Despite the historic impacts of COVID-19 on Colorado hospitals, their patient revenues have continued to rise, HCPF said in its announcement. During the same time period, Colorado hospitals’ operating expenses grew less than in any year since 2015 — an indication hospital patient revenues are returning to trends seen prior to the pandemic, according to HCPF’s release. 

Hospital mergers and acquisitions over the last decade have generated ‘mega-systems’ across Colorado. These systems have amassed billions in reserves — the result of higher than necessary prices paid by patients and employers year over year, according to HCPF’s release. HCPF said the report shows that for many hospitals, reserves are generating profits equal to or greater than patient service margins. 

HCPF noted the reports show the $1.2 billion in federal stimulus paid to hospitals in 2020 more than offset the reduction in profits the hospitals would have reported, helping hospitals avoid dipping into reserves in 2020. It also shows a 2021 bounce back of profits, according to HCPF’s release, despite the increases in 2021 contracted labor expenses, which grew by 115%. 

The reports also illustrate a stark contrast between the financial performance of Colorado’s large hospital systems to many rural and independent hospitals, and the state’s primary safety-net hospital system, Denver Health, which have persistently struggled financially. 

“Since 2020, hospitals have played an important role navigating the COVID-19 pandemic, patient surges, revenue volatility, unprecedented contract labor rates, and lower investment returns. That said, these reports clearly illustrate that our larger hospital systems are still sitting on huge reserves despite this unprecedented chapter,” said Kim Bimestefer, executive director of HCPF in a press release. “Improvements in policy are needed to ensure hospitals are prioritizing affordability initiatives and how they channel community investments to better meet the needs of the communities they serve.”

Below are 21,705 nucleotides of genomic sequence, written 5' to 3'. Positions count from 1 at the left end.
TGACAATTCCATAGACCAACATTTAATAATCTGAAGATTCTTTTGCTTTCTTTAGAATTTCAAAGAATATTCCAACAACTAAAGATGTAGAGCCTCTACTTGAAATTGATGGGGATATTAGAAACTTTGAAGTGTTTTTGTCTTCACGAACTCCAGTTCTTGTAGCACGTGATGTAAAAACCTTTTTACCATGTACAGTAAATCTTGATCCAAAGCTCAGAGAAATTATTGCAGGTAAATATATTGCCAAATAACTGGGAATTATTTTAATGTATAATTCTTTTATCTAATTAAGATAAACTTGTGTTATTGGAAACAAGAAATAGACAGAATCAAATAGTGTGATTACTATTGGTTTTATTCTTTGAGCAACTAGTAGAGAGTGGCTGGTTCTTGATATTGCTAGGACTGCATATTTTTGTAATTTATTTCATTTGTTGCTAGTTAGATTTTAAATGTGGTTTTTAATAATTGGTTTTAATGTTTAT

“At the same time,” Bimestefer continued, “our smaller rural hospitals and Denver Health – our safety-net hospital – need transformative policy and investment to overcome mounting headwinds.”

While Colorado’s large nonprofit hospital systems enjoy larger profits and have accumulated reserves, they don’t pay taxes, HCPF noted. For this tax exemption benefit, hospitals are expected to make community investments. The 2022 Colorado Hospital Community Benefit Annual Report found Colorado communities want hospitals to invest in behavioral health services, HCPF said in its announcement. But, HCPF added hospitals’ reported information lacked sufficient detail to understand exactly how community investment funds are being spent and whether the hospital community benefit investments decisions match the needs identified by their communities.

HCPF noted in its release some hospitals, including UCHealth and Children’s Hospital Colorado, report spending nearly half of their community investments on their own research and health professional education expenses. 

“Families and local businesses need to have a stronger, more impactful voice in how their hospital’s community investment dollars are spent,” said Adela Flores-Brennan, HCPF’s Medicaid director in a press release. “It is time we held not-for-profit hospitals accountable for meeting the needs of the communities they are in business to serve.”